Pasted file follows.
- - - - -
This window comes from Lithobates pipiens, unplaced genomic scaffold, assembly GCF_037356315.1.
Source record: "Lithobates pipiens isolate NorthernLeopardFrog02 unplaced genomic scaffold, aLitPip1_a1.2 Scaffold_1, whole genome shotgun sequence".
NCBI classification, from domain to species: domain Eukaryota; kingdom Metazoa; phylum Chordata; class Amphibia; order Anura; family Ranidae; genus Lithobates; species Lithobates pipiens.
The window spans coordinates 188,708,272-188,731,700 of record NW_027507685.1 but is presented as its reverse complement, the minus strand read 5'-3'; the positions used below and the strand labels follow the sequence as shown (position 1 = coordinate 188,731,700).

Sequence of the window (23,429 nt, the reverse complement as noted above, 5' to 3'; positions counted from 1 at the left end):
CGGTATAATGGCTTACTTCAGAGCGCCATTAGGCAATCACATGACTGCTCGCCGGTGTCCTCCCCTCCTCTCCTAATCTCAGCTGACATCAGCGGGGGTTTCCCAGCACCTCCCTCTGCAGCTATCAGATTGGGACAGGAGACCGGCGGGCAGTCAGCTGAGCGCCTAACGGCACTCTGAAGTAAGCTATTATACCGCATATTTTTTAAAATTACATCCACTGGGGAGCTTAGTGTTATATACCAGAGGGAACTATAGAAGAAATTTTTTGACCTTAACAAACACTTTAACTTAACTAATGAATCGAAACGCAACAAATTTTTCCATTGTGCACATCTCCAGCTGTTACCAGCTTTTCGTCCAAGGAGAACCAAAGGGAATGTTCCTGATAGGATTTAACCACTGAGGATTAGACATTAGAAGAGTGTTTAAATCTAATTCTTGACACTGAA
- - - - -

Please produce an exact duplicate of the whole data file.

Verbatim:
This window comes from Lithobates pipiens, unplaced genomic scaffold, assembly GCF_037356315.1.
Source record: "Lithobates pipiens isolate NorthernLeopardFrog02 unplaced genomic scaffold, aLitPip1_a1.2 Scaffold_1, whole genome shotgun sequence".
NCBI classification, from domain to species: domain Eukaryota; kingdom Metazoa; phylum Chordata; class Amphibia; order Anura; family Ranidae; genus Lithobates; species Lithobates pipiens.
The window spans coordinates 188,708,272-188,731,700 of record NW_027507685.1 but is presented as its reverse complement, the minus strand read 5'-3'; the positions used below and the strand labels follow the sequence as shown (position 1 = coordinate 188,731,700).

Sequence of the window (23,429 nt, the reverse complement as noted above, 5' to 3'; positions counted from 1 at the left end):
CGGTATAATGGCTTACTTCAGAGCGCCATTAGGCAATCACATGACTGCTCGCCGGTGTCCTCCCCTCCTCTCCTAATCTCAGCTGACATCAGCGGGGGTTTCCCAGCACCTCCCTCTGCAGCTATCAGATTGGGACAGGAGACCGGCGGGCAGTCAGCTGAGCGCCTAACGGCACTCTGAAGTAAGCTATTATACCGCATATTTTTTAAAATTACATCCACTGGGGAGCTTAGTGTTATATACCAGAGGGAACTATAGAAGAAATTTTTTGACCTTAACAAACACTTTAACTTAACTAATGAATCGAAACGCAACAAATTTTTCCATTGTGCACATCTCCAGCTGTTACCAGCTTTTCGTCCAAGGAGAACCAAAGGGAATGTTCCTGATAGGATTTAACCACTGAGGATTAGACATTAGAAGAGTGTTTAAATCTAATTCTTGACACTGAA